Lippa Pearce’s Wart Remover pack for Boots made judges smile at the 1992 Design Week Awards, taking top prize in the Own-Brand Packaging section. Harry Pearce considered a medical diagram for the pack, but the image of broom, cap and general witchery blasting off the affliction “captured the essence of the product, and the client was prepared to trust us”. John McConnell is Boots’ creative director for packaging and he commissioned the consultancy. “Boots is open to funny packaging for serious products, and the designers feel safe enough to add a bit of light-heartedness,” he says.

Niceday, Newell and Sorrell’s own-label stationery for WH Smith’s Office Supplies Division (and another Design Week Award winner), features cartoons by Charles Barsotti – a friendly little dog scampering over pens and notebooks. “WH Smith was receptive to the suggestion of removing the institutional feel, but that is unusual for a client,” says Michael Wolff.

Brian Webb’s vehicle graphics for screenprinter Augustus Martin is another all-too-rare example of an open-minded client. “The company is Europe’s largest screenprinter, so we thought it would be a good idea to make the name too large for the van – it has to tuck around the side and top. It’s a subtle joke.” Webb generally finds that clients are “always prepared to listen to a humourous suggestion, though they never ask for one”.

Quentin Newark, partner at Atelier, tries “not to give the client back what they gave to us. We think about it a little and pit our wits together.” A recent brochure for the National Film and Television School is a good example. “They offered us stills which were uninspiring, so we made little motifs for different films which you’d only understand if you know the film,” says Newark. “We communicated by humour.” Echoes of David Stuart’s in-joke theory for humour’s success?

Finally, Diana Ingleton, director of Design Motive, tries to use humour where appropriate, though “there isn’t always a call for it. We used it effectively on our Wine Guides, which can be perceived as stuffy.” She sees children’s food products as an arena where humour can work well, such as an aeroplane flying in the sky in a Design Motive label for Swirl chocolate spread, which emphasises the two-tone spread “in a light-hearted way”.

Despite the recession, client timidity, lack of self-confidence and Mac-addiction, the industry’s sense of humour will out. Consultancies themselves generate material to lighten up their lives. Two designers at Sampson Tyrrell once stayed up all night creating semi-ridiculous personalised wine labels for everyone in the company. These eventually emerged as a booklet so that other members of staff could fully enjoy the joke.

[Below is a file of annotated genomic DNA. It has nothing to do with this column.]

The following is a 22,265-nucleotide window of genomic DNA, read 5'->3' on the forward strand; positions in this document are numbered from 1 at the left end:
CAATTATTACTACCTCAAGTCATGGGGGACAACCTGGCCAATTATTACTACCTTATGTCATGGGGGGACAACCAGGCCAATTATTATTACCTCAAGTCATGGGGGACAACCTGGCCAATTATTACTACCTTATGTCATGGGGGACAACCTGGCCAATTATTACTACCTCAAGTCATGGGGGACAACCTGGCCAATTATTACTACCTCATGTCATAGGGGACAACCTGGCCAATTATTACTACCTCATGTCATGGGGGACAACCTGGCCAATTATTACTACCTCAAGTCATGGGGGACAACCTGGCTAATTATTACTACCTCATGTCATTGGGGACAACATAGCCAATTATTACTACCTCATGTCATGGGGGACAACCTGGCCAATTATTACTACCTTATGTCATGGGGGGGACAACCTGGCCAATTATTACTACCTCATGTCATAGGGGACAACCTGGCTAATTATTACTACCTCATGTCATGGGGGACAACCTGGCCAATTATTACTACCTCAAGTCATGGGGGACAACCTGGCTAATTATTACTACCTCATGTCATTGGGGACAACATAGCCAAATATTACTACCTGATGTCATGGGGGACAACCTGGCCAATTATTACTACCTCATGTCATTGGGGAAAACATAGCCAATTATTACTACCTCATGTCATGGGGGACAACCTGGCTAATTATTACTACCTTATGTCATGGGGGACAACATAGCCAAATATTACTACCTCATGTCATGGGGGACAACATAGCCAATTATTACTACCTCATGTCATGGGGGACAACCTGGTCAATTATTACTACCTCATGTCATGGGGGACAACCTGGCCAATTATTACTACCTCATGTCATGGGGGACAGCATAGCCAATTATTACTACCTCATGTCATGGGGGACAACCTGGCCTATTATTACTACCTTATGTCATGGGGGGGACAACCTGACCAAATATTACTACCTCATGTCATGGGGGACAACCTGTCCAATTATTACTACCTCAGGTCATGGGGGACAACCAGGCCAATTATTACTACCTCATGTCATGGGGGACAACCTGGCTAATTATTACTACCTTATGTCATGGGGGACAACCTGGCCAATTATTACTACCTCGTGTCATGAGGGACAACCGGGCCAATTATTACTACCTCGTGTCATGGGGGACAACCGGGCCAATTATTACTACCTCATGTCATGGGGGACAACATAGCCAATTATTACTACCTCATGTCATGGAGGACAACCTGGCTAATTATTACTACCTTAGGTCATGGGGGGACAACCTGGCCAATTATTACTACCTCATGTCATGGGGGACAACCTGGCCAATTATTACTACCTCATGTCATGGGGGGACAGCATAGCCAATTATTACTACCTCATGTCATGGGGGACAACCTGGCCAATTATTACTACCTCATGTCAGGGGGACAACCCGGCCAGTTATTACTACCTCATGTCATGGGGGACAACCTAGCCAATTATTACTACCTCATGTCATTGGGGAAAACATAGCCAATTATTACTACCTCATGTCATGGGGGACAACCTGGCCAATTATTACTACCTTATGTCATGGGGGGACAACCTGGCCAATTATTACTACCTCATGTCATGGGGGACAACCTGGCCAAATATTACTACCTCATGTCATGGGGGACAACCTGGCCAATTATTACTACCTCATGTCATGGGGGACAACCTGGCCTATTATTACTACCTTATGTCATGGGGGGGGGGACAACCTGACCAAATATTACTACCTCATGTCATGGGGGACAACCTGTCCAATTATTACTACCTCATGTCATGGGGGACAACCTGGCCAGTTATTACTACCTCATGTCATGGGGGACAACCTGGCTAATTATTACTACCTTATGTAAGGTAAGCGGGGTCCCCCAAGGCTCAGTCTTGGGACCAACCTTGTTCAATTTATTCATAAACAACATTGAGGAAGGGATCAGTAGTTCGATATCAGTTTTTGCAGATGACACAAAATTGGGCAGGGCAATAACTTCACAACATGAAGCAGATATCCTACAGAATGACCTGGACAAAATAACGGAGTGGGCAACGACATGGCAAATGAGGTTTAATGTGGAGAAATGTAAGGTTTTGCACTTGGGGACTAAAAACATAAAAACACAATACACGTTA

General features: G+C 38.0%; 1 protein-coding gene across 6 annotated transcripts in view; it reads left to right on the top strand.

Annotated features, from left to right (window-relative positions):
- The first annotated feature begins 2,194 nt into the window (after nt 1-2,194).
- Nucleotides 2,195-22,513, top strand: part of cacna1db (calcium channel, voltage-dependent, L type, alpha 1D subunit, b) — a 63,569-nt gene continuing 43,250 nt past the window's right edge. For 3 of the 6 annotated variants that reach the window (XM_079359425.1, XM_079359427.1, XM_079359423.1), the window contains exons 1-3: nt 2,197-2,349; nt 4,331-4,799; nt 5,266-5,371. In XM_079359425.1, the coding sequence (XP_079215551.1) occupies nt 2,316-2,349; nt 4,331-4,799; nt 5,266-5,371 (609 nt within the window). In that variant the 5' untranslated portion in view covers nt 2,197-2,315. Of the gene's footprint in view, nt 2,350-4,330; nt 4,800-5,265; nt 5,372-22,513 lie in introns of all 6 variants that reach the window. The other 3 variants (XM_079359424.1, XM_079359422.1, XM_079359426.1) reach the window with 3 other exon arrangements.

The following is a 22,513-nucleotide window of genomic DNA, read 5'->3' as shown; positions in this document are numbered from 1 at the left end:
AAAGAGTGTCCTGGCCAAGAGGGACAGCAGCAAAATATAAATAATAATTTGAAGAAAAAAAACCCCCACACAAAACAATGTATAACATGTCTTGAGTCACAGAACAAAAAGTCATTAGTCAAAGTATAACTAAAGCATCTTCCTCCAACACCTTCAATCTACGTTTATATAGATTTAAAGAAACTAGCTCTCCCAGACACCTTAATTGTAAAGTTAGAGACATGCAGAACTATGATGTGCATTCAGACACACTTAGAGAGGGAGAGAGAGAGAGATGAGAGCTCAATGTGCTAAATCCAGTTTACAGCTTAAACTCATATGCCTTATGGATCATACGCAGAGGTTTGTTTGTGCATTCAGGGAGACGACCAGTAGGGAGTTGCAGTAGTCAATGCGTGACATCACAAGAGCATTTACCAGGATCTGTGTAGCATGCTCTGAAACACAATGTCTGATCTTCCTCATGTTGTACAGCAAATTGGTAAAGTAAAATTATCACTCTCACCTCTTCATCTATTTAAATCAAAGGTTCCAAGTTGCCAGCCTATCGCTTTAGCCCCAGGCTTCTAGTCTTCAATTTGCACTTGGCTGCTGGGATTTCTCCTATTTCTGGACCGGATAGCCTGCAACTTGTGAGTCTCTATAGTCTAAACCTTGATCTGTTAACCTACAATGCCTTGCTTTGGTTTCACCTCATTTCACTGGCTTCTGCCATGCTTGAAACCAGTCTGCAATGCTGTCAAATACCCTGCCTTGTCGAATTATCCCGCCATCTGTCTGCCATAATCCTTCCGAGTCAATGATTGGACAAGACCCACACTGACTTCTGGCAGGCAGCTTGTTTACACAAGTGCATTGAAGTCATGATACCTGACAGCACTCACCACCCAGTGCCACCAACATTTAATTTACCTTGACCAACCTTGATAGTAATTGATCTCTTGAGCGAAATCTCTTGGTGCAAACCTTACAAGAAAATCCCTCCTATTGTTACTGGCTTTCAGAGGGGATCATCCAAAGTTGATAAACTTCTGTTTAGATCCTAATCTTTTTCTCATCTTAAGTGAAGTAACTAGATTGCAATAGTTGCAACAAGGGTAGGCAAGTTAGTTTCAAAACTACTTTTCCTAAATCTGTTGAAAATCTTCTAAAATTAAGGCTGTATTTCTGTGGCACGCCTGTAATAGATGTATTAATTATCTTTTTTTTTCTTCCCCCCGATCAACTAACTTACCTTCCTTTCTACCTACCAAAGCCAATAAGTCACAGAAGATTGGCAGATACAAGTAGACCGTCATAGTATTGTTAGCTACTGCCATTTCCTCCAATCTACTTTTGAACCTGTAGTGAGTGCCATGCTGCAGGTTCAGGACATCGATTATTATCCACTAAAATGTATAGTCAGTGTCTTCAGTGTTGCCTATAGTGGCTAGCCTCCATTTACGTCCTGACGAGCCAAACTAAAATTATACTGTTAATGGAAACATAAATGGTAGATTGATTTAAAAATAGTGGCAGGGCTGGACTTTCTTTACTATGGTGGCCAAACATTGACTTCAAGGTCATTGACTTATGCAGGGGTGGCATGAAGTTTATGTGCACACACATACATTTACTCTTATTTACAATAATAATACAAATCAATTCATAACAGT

Horseman Cooke team members cheer themselves up by sending out the sort of direct mail which elicits a snort. Even the new-look Design Council, that bastion of respectability, has been using tongue-in-cheek calling cards designed by The Partners. “People kept trying to swap the straight ones for the one reading `widgets aren’t born, they’re designed’,” says Stuart.

So amusement is obviously a crucial factor in quality design. All designers interviewed see it as a serious business, a way of reinforcing the British sense of humour, a technique to attract attention to a product and leave a wry smile. The well-being of designers depends on expressing humour, and it is certainly a useful tool for clients to wield in the competition for graphic communication. The client who spontaneously suggests the use of wit is seemingly non-existent, but it is possible for the designer to proffer a quirky concept – nothing ventured, nothing gained – and have it accepted. For the clients who have been brave, the results are unanimous: wit works.

And surely designers have a duty to society to try to entertain, to pierce through this back-stabbing, redundancy-splattered decade with bright shafts of merriment or sarky visual quips? If we live in a society which plays so safe that our Prime Minister feels the need to keep his suit on under his Y-fronts, then a bit of tomfoolery is more than necessary.